Divine Secrets of the Ya-Ya Sisterhood - by Rebecca Wells

Siddalee (aka Sidda) Walker didn't intend to portray her mother (Vivi) as "a tap-dancing child abuser" when she was interviewed by a New York Times reporter after directing a hit play. The article, not surprisingly, however, causes an estrangement between the two women, which in turn causes Siddalee to postpone her upcoming wedding and do some soul searching. She retreats to a cabin in Washington state and attempts to get some insight into her mother (and herself) via Vivi's scrapbook, and through the "Ya-Yas," her mother's three lifelong friends.

I got almost all the way to the end of this book believing I would not be writing a blog post about it, but on page 341 of this 356-page book there appeared a library reference that could not be ignored. On her homecoming for Vivi's birthday Sidda considers all the things her relations had to face during the standoff
Sidda knew the scenes they'd had to witness down there in the thick of things: Baylor refusing to represent Vivi in a lawsuit against Sidda. Vivi's letters, sent certified mail to everyone in the extended family, announcing that she had disowned her oldest daughter. Vivi's highly publicized...firing of the lawyer who'd represented the Walkers for decades because he dared advise her to think it over before she cut Sidda out of her will. Vivi's monthlong attempt o reach Arthur Ochs Sulzberger Jr., publisher of the New York Times, to give him a piece of her mind. Vivi's wild attempt to force the Garnet Parish Library to burn their issue-and the microfiche- of the New York Times that carried the offending article. Then Vivi's desperate cancellation of her library card when they refused. And of course her delight in the subterfuge when she later reapplied for a card under an assumed name.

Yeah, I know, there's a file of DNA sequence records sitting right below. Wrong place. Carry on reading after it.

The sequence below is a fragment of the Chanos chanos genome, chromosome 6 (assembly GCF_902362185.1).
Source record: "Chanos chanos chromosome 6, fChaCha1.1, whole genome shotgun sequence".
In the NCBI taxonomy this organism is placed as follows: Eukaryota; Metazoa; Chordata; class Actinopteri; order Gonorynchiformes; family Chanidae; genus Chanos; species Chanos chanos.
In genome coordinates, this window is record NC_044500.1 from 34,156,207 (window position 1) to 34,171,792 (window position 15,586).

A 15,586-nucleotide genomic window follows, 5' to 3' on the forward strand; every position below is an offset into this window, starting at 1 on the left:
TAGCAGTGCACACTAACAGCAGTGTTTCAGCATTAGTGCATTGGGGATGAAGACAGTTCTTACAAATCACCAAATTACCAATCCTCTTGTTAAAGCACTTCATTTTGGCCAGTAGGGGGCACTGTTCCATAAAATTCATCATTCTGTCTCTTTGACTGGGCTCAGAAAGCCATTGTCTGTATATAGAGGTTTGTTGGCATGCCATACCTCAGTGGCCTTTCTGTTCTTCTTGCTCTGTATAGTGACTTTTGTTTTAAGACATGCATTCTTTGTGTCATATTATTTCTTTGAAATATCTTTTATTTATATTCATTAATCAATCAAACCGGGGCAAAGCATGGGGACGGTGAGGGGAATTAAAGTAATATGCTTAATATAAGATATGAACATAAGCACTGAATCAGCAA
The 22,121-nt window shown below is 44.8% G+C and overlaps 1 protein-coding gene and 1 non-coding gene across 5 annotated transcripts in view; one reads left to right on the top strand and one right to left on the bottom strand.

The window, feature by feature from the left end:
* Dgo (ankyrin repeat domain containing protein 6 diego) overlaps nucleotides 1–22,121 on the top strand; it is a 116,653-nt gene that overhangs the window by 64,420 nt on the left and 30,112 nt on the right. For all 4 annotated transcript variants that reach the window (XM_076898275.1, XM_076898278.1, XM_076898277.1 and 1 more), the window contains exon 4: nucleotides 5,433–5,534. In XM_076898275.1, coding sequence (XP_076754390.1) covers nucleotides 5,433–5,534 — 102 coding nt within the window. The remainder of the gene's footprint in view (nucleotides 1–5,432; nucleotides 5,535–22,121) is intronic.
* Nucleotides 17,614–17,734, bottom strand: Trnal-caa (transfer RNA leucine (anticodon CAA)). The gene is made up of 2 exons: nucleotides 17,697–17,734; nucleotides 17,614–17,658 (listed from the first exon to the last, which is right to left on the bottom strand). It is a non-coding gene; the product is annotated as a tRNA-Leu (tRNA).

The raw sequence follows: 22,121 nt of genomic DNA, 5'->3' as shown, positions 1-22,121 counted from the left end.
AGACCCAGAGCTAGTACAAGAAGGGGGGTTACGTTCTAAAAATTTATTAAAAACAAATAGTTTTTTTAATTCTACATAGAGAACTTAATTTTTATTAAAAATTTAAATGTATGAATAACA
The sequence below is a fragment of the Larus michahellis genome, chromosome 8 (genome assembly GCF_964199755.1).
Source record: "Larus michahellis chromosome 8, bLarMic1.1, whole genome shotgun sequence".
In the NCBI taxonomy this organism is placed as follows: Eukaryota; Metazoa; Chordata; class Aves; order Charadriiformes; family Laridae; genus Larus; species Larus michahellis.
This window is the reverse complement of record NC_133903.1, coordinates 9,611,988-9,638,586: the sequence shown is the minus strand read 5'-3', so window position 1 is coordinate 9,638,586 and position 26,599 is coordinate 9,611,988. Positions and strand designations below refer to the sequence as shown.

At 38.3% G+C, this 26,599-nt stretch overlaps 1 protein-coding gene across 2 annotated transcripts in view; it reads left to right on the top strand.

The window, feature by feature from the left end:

So much going on here with the attempted censorship and attempted blackmail. Of course today burning a single copy of a newspaper (or all copies in town for that matter), would not prevent people from reading an article published in a national newspaper which is now available online. Even so, it was good to read that even this fictitious would-be censor was thwarted by the librarians, who were certainly not going to change their minds over a patron's decision to cancel her card! Likewise they were probably not fooled when she used an alias to apply for a new card. This passage not only illustrates the power of the public library, but the necessity of it as well. Vivi's deception in applying for another card, even after she has expressed her anger toward the library demonstrates just how important libraries are. Library cards are like keys for unlocking information.